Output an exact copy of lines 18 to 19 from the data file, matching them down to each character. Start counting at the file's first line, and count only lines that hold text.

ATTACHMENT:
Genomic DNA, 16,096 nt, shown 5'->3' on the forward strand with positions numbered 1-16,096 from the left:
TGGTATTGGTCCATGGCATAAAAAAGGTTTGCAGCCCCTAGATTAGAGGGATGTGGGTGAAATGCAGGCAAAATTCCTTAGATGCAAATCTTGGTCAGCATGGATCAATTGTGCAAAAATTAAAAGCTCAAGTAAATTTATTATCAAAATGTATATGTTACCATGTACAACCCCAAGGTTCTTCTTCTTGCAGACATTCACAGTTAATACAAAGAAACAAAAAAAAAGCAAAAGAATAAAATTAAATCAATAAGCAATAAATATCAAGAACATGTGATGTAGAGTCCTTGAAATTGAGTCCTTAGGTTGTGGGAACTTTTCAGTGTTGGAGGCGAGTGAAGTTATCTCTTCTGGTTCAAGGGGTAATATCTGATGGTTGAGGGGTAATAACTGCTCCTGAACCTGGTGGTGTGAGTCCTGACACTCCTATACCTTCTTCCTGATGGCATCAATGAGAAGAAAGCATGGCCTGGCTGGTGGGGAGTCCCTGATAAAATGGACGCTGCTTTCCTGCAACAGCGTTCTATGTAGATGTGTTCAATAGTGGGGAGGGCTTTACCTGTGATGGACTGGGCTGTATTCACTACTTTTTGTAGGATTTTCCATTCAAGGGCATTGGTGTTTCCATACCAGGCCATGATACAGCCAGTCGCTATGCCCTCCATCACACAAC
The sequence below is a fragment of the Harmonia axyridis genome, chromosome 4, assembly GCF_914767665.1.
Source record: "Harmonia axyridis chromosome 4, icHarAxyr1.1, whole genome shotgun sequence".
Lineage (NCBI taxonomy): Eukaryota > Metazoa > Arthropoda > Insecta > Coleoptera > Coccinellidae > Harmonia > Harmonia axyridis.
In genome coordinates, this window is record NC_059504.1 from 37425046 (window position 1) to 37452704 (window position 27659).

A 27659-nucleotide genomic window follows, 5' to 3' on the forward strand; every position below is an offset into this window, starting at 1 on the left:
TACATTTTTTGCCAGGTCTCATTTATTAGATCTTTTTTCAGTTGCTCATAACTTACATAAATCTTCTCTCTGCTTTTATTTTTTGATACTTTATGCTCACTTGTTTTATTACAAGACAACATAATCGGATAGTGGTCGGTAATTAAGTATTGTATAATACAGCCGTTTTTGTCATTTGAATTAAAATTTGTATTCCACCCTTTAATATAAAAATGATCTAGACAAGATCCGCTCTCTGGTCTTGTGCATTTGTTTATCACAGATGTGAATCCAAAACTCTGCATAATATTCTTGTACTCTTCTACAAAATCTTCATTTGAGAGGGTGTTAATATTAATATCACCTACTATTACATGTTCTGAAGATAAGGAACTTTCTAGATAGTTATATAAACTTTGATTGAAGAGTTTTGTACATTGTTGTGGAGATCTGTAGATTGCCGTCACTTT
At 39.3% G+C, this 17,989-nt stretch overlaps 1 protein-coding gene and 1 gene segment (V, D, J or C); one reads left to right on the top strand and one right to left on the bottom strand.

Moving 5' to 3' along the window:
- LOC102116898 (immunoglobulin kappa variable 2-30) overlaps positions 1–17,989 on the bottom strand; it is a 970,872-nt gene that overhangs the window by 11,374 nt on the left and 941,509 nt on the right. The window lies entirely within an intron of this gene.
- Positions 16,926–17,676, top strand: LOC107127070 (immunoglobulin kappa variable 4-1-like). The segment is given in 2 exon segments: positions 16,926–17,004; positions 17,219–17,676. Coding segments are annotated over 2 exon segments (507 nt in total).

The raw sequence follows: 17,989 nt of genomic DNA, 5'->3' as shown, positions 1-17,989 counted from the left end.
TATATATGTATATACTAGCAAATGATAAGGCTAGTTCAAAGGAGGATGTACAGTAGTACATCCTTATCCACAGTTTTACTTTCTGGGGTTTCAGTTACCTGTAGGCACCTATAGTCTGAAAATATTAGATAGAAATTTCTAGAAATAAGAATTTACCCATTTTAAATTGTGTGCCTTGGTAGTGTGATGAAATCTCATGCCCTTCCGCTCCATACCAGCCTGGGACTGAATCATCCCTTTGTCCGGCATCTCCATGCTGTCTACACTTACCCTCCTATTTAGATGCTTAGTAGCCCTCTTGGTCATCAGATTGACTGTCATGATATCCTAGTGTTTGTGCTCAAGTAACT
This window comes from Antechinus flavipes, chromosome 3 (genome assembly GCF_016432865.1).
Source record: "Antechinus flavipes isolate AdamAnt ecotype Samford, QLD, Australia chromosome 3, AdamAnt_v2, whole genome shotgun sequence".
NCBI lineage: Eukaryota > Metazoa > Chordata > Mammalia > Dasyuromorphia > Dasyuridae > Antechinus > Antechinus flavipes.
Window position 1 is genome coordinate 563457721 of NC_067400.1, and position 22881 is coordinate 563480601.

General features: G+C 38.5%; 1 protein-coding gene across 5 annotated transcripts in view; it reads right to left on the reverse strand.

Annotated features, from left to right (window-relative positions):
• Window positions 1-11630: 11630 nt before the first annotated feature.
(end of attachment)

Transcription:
Window position 1 is genome coordinate 563457721 of NC_067400.1, and position 22881 is coordinate 563480601.

General features: G+C 38.5%; 1 protein-coding gene across 5 annotated transcripts in view; it reads right to left on the reverse strand.